FIFA's Big Blatter

Written by Ben Wagner on . Posted in Uncategorized

Over the past few weeks, England has been torn apart and sharply divided by political unrest. Prime Minister David Cameron’s aggressively conservative budget cuts and attempts to reduce the country’s deficit have led to thousands of students protesting (sometimes violently) throughout the streets of London. However, this past Thursday, the country stopped its political infighting to unite against a common enemy, one more dreadful to the English then even the prospect of tax hikes — Sepp Blatter.

For those of you who don’t know, Sepp Blatter is the president of FIFA, the international governing body of soccer and the organization responsible for hosting the world’s premier sporting event, the World Cup. This week, the organization voted on which countries would have the privilege of hosting the 2018 and 2022 cups. England sent a delegation to lobby for the 2018 cup that included Prince William and David Beckham. The Unites States sent a similar delegation to fight for the right to host the 2022 cup, a delegation that included Morgan Freeman and former president Bill Clinton. Both England and the Unites States were the favorites to win their respective bids. Then the news hit Thursday that neither country had been successful — and that Russia had won the 2018 bid and some place called Qatar had won the 2022 bid.

Even before the vote and announcement, allegations of vote fixing began to arise. The politics of how FIFA chooses these event locations is messy at best. FIFA’s 24-man executive committee votes on the proposed sites in a multi-round format. However, allegations of committee members selling their votes caused FIFA to suspend two members of the committee, leaving only 22. During each round of voting, the country with the lowest amount of votes is eliminated until one country holds a majority. Russia won a majority in the first round of voting and was immediately selected. It took 4 rounds for Qatar to win the bid, and it beat out the Unites States in the fourth round of voting 14-8.

Whether or not the vote was fixed is up for debate — and with Vladimir Putin involved anything is possible. What is clear, though, is that there are serious flaws in this election system. FIFA is an organization compromised of over 208 countries, yet only 22 have a voice in selecting the site for the World Cup. Not only is this an unfair system, but it makes it far too easy for vote-fixing to occur, as only a few committee members need to be bought off before a majority is held. Furthermore, Blatter’s personal preference appears to hold too much sway over the committee, as it was common knowledge before the voting that he supported Russia and Qatar’s bid. FIFA needs to review its selection process and work out a system that is fair and less susceptible to fraud.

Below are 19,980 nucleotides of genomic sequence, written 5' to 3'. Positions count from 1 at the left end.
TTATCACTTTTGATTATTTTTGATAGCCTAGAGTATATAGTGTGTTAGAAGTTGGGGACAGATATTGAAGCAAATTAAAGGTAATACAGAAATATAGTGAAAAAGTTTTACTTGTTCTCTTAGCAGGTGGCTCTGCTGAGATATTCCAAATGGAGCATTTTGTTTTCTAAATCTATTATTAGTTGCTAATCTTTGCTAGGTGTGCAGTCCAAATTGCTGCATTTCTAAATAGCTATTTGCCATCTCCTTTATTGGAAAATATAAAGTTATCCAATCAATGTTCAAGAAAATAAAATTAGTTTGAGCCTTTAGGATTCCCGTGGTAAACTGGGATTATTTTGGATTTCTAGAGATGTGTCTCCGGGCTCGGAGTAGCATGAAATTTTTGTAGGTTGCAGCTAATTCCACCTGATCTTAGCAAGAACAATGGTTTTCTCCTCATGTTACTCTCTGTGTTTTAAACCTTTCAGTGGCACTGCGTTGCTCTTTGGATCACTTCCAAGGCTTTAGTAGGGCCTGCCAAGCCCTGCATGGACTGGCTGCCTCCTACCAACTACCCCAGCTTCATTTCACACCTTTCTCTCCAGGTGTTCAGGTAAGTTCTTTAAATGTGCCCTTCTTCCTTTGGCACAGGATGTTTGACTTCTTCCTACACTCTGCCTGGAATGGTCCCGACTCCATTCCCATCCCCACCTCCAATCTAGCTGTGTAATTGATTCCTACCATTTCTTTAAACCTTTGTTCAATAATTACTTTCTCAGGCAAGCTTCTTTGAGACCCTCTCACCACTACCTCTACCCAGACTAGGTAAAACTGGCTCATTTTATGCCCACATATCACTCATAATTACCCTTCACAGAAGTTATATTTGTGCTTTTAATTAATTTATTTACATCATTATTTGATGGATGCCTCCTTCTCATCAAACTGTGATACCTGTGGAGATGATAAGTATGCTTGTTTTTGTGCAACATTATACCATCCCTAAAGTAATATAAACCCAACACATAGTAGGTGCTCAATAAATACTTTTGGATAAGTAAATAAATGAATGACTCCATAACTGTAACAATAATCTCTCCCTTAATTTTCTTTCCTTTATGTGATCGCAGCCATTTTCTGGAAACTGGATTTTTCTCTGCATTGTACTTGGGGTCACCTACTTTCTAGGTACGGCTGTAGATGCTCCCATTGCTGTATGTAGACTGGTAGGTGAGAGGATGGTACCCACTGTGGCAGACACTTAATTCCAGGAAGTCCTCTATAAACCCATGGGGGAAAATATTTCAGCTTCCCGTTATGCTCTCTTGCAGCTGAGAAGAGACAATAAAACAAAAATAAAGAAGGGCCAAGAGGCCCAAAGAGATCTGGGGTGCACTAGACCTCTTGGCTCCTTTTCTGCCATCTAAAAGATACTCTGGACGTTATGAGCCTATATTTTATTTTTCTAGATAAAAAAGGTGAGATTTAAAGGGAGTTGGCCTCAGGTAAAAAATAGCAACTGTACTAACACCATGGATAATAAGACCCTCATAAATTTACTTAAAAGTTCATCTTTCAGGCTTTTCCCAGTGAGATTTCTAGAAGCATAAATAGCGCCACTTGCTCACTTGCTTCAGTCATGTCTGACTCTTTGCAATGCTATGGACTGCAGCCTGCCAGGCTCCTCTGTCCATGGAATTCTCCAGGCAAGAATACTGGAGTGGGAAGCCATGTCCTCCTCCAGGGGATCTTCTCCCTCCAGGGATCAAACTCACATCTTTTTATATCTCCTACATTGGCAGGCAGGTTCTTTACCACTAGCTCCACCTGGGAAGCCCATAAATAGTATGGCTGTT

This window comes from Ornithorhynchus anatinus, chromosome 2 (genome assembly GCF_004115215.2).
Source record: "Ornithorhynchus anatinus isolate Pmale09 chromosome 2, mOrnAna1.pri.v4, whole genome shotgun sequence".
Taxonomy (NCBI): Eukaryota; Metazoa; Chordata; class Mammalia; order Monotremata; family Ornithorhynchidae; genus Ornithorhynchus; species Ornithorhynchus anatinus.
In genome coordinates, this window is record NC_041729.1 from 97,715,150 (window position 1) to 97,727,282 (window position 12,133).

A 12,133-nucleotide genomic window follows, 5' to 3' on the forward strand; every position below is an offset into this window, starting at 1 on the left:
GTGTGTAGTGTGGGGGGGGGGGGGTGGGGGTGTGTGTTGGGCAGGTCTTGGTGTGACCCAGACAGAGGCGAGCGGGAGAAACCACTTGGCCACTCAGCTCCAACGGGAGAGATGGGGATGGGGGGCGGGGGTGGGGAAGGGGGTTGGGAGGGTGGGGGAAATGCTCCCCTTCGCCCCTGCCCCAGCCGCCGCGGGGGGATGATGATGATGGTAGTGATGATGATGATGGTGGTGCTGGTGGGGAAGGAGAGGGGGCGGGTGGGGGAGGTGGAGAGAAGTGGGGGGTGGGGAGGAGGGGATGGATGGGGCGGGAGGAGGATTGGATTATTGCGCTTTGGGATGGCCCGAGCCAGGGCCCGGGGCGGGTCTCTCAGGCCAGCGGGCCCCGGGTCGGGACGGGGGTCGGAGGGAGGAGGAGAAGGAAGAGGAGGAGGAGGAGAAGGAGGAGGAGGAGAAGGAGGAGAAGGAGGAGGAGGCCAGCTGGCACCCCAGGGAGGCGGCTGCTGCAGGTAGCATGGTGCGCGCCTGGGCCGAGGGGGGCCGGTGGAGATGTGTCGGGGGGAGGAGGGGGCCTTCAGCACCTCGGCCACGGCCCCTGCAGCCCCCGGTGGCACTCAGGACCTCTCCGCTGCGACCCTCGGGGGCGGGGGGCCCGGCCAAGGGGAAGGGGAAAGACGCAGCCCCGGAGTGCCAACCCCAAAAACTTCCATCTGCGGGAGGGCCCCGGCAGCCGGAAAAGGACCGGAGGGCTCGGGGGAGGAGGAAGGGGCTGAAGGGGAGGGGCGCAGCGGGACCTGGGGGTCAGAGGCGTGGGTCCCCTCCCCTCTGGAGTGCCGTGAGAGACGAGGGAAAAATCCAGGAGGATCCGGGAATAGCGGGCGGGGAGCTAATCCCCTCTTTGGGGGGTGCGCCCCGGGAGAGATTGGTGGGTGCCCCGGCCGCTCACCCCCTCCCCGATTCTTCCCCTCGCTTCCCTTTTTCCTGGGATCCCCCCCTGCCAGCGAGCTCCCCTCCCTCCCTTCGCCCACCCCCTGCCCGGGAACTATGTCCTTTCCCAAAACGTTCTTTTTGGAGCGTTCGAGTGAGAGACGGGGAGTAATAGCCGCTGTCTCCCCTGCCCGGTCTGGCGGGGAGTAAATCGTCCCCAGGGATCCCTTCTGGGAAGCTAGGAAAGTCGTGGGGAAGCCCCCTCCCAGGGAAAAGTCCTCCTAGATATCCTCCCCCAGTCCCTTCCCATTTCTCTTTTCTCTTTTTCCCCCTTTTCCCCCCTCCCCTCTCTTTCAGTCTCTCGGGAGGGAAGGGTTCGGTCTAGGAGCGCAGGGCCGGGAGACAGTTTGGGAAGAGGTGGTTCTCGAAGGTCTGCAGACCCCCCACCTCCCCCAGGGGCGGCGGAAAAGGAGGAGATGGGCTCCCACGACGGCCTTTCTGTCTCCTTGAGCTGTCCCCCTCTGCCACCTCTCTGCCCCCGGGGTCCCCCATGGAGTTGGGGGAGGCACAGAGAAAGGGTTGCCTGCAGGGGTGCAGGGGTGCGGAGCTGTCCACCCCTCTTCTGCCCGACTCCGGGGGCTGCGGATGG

But the choices have been made and now the world has to deal with them. In some ways, Russia is not an illogical choice to host the cup. England will always love soccer, whether or not it hosts the World Cup. However, Russia hosting the cup will boost the soccer infrastructure in the country by creating new facilities and stadiums. It will help FIFA tap into the country’s vast talent pool and will help establish FIFA as a media entity. Politically, the move shows confidence in the former Soviet Union, and this cup will mark the first time the World Cup will be hosted by an Eastern European country.

However, having the cup in Qatar is, in short, a big mistake. The country has a population of just over 1.6 million people, no soccer stadiums big enough to host a World Cup game, and in late June (the time of year the cup normally starts) boasts an average temperature of 104 degrees Fahrenheit. The country does not at the moment have enough hotel space, any public forms of transportation, or an airport big enough to support the huge influx of foreign visitors that will invade the country during the month long tournament.

Furthermore, concerns have arisen as to what the effect of having 400,000 drunken foreign visitors will be to a country that is still a relatively closed-off Islamic nation. Politically, the move may make sense — the entire Arab world (and all of its oil money) was behind the bid to host the cup in Qatar — as it will mark the first time an Arab nation will host a World Cup. In the long term, Blatter is hoping the 2022 cup will open up further opportunities for FIFA in the Middle East.

Nevertheless, the Unites States should not have been forgotten in the equation. There are over 300 million people in the Unites States, most of which is still an untapped soccer market. The sport’s popularity is growing by leaps and bounds, MLS attendance and TV ratings continue to rise, and the U.S. national team continues to be successful in trying to establish itself as one of the elite national teams. The country’s premier sports leagues, the NBA and NFL, are both set to go into lockouts and there will be a huge opportunity for soccer to fill the void they leave. By having the Unites States host the cup, FIFA would boost enthusiasm and investment in soccer in America.

FIFA passed on a real opportunity to give the Unites States Soccer Federation the final weapon it needed in its attempt to cement soccer as a premier sport in America. Blatter and his cronies decided to take a huge risk with Qatar, instead of what was a sure return on investment in America. In 2022, the future of international soccer will still be in the United States — unfortunately, the soccer world will be melting in the hot sun of Qatar, still trying to find a hotel room.

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